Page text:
The Assembly Committee on Appropriations failed to reach a decision at yesterday’s hearing on SB 4 – the lone surviving bill relating to hydraulic fracturing in the California Legislature. Appropriations delayed a vote on the newly amended SB 4 for another two weeks after hearing extensive testimony on the bill. At the hearing, representatives on both sides of the issue rejected the bill. Industry representatives argued that the bill is too broad for regulating acid injection in addition to fracking. Meanwhile, environmental groups asserted that the bill is too lenient on fracking fluid disclosure requirements.
Just days before the hearing, Senator Fran Pavley, the bill’s original sponsor, amended SB 4 presumably in response to recommendations provided by Governor Brown’s administration. However, Pavley’s amended SB 4 failed to address most of the Governor’s recommendations, including the removal of acid injection and the addition of a regional groundwater monitoring program. Acid injection was a late addition to the bill in the Assembly after the bill had passed in the Senate (see June 20, 2013, post). The regional groundwater monitoring program was allegedly requested by the State Water Resources Control Board primarily for the purpose of increasing revenue.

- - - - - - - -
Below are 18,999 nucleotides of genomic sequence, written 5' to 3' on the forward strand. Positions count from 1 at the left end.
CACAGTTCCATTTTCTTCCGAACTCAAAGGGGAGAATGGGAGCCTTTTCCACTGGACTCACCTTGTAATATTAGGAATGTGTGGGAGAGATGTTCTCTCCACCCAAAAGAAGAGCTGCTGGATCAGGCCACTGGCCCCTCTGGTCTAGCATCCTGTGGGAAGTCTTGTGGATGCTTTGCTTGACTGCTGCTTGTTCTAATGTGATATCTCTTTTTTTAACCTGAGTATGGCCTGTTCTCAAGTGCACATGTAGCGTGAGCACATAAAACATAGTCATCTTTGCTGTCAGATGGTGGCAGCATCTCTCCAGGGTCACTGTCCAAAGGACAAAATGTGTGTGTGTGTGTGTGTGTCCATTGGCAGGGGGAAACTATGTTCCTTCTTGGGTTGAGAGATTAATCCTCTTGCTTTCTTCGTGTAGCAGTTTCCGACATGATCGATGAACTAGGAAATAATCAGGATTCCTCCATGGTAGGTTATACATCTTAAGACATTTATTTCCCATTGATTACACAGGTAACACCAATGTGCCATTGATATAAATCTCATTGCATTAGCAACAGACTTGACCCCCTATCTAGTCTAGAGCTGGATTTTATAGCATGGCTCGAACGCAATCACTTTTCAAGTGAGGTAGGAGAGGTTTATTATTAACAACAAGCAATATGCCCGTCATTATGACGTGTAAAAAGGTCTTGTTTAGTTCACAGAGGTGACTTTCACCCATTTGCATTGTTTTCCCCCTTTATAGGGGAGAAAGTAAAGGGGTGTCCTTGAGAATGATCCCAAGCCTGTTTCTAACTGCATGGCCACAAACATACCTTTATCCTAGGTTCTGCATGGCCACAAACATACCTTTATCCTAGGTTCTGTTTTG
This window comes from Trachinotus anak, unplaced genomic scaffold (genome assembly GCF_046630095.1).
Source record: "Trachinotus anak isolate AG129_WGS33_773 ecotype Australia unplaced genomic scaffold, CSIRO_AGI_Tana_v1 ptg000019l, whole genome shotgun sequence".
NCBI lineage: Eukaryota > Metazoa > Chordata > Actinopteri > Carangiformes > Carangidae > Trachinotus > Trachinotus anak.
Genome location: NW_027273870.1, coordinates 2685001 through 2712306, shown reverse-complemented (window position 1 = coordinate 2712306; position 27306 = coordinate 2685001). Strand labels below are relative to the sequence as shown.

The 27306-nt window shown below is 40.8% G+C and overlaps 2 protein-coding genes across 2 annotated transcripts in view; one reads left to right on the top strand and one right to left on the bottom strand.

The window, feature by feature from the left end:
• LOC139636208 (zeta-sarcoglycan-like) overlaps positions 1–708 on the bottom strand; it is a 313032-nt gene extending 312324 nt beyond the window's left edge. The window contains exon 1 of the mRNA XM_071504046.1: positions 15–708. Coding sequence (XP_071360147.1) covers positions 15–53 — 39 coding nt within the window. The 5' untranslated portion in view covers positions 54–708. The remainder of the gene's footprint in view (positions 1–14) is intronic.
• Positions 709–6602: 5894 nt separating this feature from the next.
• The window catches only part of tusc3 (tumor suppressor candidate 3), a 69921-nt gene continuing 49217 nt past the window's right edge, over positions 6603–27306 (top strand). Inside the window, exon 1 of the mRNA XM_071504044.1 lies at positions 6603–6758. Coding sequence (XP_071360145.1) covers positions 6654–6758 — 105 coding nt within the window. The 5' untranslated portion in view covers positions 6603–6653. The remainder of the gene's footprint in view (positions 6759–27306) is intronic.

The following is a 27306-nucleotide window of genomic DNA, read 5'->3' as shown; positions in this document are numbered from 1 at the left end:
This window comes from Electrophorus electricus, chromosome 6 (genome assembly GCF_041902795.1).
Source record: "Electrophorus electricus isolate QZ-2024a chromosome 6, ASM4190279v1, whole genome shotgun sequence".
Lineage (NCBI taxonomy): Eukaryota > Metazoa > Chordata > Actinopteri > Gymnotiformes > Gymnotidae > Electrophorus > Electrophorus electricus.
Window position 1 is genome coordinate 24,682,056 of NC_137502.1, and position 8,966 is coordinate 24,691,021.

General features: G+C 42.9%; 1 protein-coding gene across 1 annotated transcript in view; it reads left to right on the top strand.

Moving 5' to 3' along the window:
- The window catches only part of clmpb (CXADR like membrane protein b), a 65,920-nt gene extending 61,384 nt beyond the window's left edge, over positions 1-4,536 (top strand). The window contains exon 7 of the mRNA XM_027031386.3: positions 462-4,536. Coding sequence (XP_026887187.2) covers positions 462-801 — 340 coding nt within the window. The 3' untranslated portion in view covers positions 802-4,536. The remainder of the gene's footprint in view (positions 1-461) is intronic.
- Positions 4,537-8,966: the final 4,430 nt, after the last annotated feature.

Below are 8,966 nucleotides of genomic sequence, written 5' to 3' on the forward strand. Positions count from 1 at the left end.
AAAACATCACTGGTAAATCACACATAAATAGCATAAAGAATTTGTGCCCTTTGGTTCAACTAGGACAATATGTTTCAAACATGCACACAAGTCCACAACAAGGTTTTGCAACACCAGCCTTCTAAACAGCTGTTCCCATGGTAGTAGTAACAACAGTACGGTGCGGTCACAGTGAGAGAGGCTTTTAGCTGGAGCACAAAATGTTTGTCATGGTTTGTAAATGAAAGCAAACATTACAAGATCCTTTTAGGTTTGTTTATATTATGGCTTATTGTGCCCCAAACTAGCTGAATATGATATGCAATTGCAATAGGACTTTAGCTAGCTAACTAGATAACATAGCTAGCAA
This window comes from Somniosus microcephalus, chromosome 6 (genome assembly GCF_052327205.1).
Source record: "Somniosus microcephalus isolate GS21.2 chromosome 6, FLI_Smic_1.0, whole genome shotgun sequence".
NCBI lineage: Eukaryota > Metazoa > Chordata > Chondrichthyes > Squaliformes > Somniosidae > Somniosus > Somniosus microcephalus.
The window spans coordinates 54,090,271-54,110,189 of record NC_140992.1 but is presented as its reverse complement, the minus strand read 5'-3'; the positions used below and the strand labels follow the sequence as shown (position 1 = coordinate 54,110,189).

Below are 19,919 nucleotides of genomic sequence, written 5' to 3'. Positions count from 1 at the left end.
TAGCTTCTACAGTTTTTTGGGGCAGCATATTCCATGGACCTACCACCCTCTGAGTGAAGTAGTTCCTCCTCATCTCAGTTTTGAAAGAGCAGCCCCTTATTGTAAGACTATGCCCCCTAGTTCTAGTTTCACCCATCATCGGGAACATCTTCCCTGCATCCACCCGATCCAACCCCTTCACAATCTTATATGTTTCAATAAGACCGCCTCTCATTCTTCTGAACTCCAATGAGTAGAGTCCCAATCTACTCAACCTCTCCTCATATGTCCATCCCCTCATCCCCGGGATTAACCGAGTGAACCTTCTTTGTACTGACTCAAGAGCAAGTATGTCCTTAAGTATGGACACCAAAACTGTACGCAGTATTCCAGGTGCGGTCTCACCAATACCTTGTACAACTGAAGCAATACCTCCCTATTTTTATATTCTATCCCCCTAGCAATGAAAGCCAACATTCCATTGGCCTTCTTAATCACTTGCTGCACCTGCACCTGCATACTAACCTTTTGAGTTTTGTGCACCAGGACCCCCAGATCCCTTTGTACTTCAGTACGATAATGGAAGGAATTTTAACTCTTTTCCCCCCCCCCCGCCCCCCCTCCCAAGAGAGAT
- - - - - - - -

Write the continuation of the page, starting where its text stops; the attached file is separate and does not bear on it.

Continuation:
If SB 4 passes Appropriations and a vote on the Assembly floor without addressing Governor Brown’s recommendations, Brown has indicated that he may veto the bill. However, there is increasing pressure for the Governor to sign the bill to address the public’s concerns relating to the potential impacts of fracking.
Co-authored by Michael N. Mills and Robin B. Seifried.